Reviews

Elantris, by Brandon Sanderson

bibiyaneva's review against another edition

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5.0

I loved it! Fascinating characters, captivating plot, very enjoyable to read. When you finish a book and start missing its characters, you know it is a 5 star

minnavia's review

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3.0

Elantris is a prime example of Sanderson's way of storytelling. The character archetypes, the plot twists, the themes. And Hoid. They are all here, ready to give life to the fantasy marvel known as the Cosmere. Perhaps the writing isn't as polished or the characters as original, but who cares? It's still Sanderson doing his thing. And so we love it anyway.

justin_isabella's review against another edition

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medium-paced
  • Plot- or character-driven? A mix

5.0

fenny_42's review against another edition

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5.0

The story takes place ten years after the pristine city Elantris, and its god-like inhabitants–Elantrians–have fallen. Elantris was once the capital of Arelon, and a huge hub of activity, as the Elantrians could perform magic of sorts to heal and feed the people of Arelon. However, one day the shining silvery people of Elantris started losing their white locks, started losing their shine, and started developing black spots on their skin and aches and pains that would never cease. The people of Arelon condemned the Elantrians to stay in Elantris–once a beautiful city, now a large prison. The unfortunate thing about being an Elantrian is that you aren’t born one, you can’t decide to become one–you are instantly transformed into one randomly in the middle of the night. It is uncontrollable and unpredictable, and once you show the telltale signs of darkened skin and hair loss, you get thrown into the guarded city.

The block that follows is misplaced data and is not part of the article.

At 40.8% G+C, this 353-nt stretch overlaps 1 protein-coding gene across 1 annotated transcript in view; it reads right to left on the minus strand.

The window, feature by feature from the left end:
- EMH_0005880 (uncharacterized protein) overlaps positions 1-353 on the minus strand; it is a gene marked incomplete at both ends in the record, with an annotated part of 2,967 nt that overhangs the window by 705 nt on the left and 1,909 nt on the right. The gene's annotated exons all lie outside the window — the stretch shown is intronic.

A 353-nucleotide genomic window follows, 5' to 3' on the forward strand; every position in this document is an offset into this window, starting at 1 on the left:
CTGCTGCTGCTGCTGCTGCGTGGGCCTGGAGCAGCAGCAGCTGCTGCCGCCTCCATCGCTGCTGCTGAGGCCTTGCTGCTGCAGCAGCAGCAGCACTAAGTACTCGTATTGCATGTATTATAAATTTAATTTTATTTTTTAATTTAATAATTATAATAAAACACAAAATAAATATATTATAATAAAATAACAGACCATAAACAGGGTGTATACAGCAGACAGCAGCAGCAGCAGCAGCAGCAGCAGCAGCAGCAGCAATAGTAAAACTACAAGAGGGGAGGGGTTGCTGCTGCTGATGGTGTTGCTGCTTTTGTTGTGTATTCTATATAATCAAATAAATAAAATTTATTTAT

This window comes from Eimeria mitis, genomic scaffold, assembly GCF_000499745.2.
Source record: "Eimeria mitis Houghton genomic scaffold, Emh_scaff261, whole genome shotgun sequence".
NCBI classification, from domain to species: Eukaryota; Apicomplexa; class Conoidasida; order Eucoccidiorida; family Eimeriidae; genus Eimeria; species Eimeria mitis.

This story follows three main points of view. The first is of Arelon’s fallen prince, Raoden, who was taken by the Shaod (the Elantris transformation), and was pronounced dead by his kingly father and thrown secretly into Elantris; the second is of Sarene–a princess from another nation who was the intended wife of Raoden in a political marriage who now finds herself widowed to a man she never met in person; and third, Hrathen, a Shu-Dereth priest, who is sent to Arelon to convert the citizens to Shu-Dereth within 3 months, or face their extermination at the hands of his religion.

The setting and the multiple nations were really interesting to read about. Sarene was brought from her home country of Teod in order to enter a political marriage to Raoden that Hrathen’s religious advances put into jeopardy. Sanderson does a fantastic job of entwining the three points of view and bringing the story together. The separate POVs also allow for some much needed movement for the plot, which is a tad slow in some areas. However, the characterization and relationships between major and minor characters makes up for that. For one novel, an incredible amount of change happens to each character.

Just like Sanderson’s Mistborn series, this book has well developed characters, an interesting magic system (though not as thoroughly discussed as Final Empire’s magic), and a magnetic pull that won’t let you put it down until you finish. Raoden and Sarene were both incredible characters that I loved to watch learn their surroundings and adapt in order to lead. Hrathen was a great character to hate, in a deeper way than just being the “bad guy.” It is honestly surprising that this was Sanderson’s first novel, as it is well written. Although there are some bumps in the pace of the plot, overall, it is a fantastically deep read for how quickly it goes. I would highly recommend this to anyone who likes fantasy, politics, magic, or Brandon Sanderson novels.

niamhmcgill's review against another edition

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adventurous dark hopeful slow-paced
  • Plot- or character-driven? Plot
  • Strong character development? Yes
  • Loveable characters? Yes
  • Diverse cast of characters? No
  • Flaws of characters a main focus? Yes

3.75

drzephy's review